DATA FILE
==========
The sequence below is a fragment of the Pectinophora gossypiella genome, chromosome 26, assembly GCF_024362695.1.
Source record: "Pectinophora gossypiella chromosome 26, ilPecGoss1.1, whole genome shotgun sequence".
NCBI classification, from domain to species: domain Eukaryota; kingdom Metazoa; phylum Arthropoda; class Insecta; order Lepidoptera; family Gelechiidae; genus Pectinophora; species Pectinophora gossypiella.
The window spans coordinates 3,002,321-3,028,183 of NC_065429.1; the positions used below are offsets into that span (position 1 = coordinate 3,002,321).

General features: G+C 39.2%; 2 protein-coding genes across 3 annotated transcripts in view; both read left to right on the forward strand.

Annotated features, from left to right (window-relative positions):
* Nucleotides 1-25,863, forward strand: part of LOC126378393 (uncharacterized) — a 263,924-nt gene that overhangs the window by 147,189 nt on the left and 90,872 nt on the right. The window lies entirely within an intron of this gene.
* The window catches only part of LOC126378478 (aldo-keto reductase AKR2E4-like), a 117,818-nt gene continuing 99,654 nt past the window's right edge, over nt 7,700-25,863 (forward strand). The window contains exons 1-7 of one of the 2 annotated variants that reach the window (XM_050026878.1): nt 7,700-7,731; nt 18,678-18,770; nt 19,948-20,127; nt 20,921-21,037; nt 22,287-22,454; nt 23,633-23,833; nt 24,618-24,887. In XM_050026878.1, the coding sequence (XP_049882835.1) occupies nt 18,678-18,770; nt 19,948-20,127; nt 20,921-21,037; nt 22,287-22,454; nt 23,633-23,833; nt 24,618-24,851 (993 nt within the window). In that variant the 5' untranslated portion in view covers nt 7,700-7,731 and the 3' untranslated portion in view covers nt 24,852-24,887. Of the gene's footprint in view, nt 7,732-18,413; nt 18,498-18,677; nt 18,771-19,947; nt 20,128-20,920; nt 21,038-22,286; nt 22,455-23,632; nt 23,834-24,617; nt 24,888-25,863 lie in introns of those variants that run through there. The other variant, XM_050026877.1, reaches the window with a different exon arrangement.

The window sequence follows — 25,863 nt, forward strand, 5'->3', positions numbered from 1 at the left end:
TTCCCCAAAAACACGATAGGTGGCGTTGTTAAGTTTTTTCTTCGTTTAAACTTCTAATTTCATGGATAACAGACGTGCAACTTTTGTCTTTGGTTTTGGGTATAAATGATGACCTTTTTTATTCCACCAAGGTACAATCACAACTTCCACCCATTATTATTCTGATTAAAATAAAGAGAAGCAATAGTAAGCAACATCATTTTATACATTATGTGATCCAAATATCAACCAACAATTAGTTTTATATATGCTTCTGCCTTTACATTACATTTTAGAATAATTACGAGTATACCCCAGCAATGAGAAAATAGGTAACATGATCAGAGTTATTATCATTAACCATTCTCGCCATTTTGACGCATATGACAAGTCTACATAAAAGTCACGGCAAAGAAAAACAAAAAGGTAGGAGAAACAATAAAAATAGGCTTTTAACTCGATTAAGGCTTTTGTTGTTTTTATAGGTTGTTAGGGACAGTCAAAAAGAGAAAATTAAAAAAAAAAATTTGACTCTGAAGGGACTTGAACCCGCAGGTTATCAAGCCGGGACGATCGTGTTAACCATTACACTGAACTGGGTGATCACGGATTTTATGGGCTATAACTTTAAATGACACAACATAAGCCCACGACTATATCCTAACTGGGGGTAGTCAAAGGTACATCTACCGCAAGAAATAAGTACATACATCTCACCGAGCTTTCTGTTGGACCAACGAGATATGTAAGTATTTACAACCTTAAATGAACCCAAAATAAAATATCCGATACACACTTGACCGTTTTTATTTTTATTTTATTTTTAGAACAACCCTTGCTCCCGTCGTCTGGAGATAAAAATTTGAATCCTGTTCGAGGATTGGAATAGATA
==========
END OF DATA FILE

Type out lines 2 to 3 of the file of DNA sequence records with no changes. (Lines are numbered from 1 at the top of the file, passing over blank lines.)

Source record: "Pectinophora gossypiella chromosome 26, ilPecGoss1.1, whole genome shotgun sequence".
NCBI classification, from domain to species: domain Eukaryota; kingdom Metazoa; phylum Arthropoda; class Insecta; order Lepidoptera; family Gelechiidae; genus Pectinophora; species Pectinophora gossypiella.